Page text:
Catching covid on purpose to ‘get rid of’ is a bad idea, warns Natália Pasternak – 01/18/2022

The microbiologist says that, even if the micron is lighter, the idea of ​​getting infected to become immune is based on false premises and brings health risks both from an individual and collective point of view.

The preliminary information that the omicron variant would cause a milder covid and with a lower risk of complications served to give strength to arguments such as: “better to get infected soon, or on purpose, to get rid of the disease and go on with life with less restrictions “.

In the view of microbiologist Natália Pasternak, president of the Instituto Questão de Ciência, the idea is “terrible”, is based on “false premises” and can jeopardize individual and collective health.

The expert is not alone in this assessment. No national or international health entity recommends this practice — vaccination remains the safest and most effective way to obtain immunity against the coronavirus, especially against the most serious forms of the infection, which lead to hospitalization and death.

The doctor Drauzio Varella also addressed the matter and made a similar warning in a column in Carta Capital magazine entitled “Escape the ômicron”.

“Some wonder if it wouldn’t be better to take this less aggressive variant at once. Not better, no,” he wrote.

Already on Twitter, Microsoft co-founder Bill Gates and public health expert Devi Sridhar, from the University of Edinburgh, Scotland, promoted a debate and warned of the challenge that the wave of the omicron could mean for several countries – one more factor that weighs against a attempted “intentional infection”.

“As countries ride through the current wave of the omicron, healthcare systems will be challenged. Most severe cases will be in unvaccinated people,” Gates wrote.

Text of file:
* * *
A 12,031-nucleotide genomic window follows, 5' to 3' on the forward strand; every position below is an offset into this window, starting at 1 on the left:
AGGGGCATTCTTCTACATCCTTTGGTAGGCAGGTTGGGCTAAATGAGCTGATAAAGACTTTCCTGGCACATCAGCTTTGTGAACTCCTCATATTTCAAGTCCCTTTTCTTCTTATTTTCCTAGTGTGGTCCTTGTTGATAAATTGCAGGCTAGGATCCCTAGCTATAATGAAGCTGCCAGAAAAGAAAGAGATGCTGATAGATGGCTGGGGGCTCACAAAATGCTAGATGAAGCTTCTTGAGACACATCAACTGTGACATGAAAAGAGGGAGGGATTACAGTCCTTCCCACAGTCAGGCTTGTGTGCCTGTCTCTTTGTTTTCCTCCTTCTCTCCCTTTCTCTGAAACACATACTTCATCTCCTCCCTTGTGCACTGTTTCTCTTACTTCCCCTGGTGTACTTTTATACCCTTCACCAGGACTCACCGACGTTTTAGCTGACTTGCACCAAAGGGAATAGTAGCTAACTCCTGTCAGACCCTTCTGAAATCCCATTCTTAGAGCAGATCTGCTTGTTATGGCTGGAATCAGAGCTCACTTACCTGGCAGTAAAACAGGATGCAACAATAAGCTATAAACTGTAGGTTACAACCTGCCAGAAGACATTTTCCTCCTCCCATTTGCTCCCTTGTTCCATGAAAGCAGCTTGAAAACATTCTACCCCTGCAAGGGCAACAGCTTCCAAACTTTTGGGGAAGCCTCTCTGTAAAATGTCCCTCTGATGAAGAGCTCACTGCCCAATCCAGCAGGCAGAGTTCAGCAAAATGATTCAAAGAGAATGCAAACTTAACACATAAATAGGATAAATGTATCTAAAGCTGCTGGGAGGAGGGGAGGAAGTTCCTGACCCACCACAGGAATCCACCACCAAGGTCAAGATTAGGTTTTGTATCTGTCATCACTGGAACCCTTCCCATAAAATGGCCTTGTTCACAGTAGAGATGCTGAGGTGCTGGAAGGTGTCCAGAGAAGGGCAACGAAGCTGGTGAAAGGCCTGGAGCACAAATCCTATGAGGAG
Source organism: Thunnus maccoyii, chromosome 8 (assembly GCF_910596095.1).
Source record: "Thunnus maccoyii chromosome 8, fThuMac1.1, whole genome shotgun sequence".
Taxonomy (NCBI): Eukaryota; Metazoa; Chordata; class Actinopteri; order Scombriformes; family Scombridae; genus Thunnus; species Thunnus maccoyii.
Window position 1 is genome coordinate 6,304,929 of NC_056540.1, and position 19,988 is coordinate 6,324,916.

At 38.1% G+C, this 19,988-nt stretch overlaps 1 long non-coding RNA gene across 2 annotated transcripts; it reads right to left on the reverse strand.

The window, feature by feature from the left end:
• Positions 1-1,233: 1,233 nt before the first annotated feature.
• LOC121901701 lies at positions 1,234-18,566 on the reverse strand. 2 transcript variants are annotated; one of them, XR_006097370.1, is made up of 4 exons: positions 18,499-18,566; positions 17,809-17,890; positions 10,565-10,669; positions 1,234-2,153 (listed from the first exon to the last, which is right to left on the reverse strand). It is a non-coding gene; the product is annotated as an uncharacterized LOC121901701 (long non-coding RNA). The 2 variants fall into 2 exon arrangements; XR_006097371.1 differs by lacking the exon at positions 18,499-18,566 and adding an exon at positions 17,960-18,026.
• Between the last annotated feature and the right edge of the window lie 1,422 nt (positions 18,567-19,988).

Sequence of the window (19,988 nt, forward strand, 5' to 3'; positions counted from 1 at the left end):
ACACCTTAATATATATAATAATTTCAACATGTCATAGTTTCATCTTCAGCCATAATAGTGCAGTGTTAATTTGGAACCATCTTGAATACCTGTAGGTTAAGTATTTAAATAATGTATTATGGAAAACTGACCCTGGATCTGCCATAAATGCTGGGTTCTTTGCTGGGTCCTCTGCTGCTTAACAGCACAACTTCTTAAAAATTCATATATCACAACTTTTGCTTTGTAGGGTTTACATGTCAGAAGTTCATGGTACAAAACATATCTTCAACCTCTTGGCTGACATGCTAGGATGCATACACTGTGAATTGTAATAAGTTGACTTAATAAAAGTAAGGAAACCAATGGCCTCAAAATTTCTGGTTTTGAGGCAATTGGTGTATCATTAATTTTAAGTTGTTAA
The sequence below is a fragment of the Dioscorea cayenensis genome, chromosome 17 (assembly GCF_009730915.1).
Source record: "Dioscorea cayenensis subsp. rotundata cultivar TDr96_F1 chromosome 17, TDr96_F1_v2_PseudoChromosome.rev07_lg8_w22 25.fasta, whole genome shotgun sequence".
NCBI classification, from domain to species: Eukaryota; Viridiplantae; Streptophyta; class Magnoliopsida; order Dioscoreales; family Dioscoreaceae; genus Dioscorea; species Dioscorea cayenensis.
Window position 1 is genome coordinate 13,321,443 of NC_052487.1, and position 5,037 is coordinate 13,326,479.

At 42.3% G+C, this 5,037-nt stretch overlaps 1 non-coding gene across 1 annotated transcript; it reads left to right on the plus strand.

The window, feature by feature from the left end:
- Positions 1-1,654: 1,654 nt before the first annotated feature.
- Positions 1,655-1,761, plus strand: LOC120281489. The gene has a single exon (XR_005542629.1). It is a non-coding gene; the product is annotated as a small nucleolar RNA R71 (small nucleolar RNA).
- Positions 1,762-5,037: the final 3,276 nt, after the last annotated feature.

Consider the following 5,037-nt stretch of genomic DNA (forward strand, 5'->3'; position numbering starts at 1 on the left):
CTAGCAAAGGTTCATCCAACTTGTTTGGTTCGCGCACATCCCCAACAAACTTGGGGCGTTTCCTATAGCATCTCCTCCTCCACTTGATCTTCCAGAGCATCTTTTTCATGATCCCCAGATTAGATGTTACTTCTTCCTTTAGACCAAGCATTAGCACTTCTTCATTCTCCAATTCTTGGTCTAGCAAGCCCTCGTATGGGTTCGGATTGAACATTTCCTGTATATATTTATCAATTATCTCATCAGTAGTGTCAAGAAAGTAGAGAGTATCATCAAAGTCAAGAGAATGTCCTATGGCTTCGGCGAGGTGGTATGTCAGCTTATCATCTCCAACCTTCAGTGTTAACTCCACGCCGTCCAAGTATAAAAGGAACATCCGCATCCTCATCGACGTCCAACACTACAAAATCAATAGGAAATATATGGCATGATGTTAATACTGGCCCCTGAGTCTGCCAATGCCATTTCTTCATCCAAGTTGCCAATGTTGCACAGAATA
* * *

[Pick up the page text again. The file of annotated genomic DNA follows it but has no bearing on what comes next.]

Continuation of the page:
They both agreed that when the wave of the omicron ends, Covid-19 may be more like the seasonal flu, but we’re not at that stage yet.

Check out the arguments against the idea of ​​taking the omicron willingly.

1. This isn’t a new idea—and it hasn’t worked in the past

Pasternak recalls that, a few decades ago, when there were no vaccines, parents used to promote the so-called “parties” of measles, chickenpox or rubella.

In short, the idea was for an infected child to transmit the virus to others. As these diseases are usually milder in childhood, the practice could, in theory, create immunity and avoid greater problems in adolescence or adulthood.

“These parties were extremely risky, because it is not possible to know which child will get the measles and will have a lighter picture or die”, he explains.

“Measles deaths in the first years of life are rare, but they also happen”, he points out.

And this same reasoning can apply to covid, as you can see in the next topic.

2. Covid is not always milder

The microbiologist understands that the evidence that the micron causes a milder infection is still very early.

“These studies were carried out in animals and we cannot transfer this information to human beings”, he says.

“What we see in practice so far is that, in a population of vaccinated people, the ômicron causes a less serious disease. In the non-vaccinated, however, the variant is hospitalizing and killing”, he differentiates.

In other words, even if we start to see fewer hospitalizations, due to the advance of vaccination and the spread of the omicron, covid is still far from being compared to a simple cold.

3. Even mild frames can cause inconvenience

For starters, even a mild acute infection, which drags on for days, has immediate consequences in people’s lives, such as absence from work for the recovery period.

But there are medium and long-term effects that also need to be weighed.

Pasternak uses his own experience to show how complicated the effects of this disease are.

“I got covid a month ago, most likely it was the ômicron variant. And until today I haven’t recovered my sense of smell”, he reports.

“It’s obvious that being without smelling is much better than being hospitalized and intubated, but I would prefer that it hadn’t happened”, he adds.

The microbiologist recalls that many patients have complaints for a long time after infection.

“There are people who have pain in the joints or in the head for months. They are unpleasant sequelae, even if they do not cause hospitalization”, he says.

4. Nobody knows what will happen over the years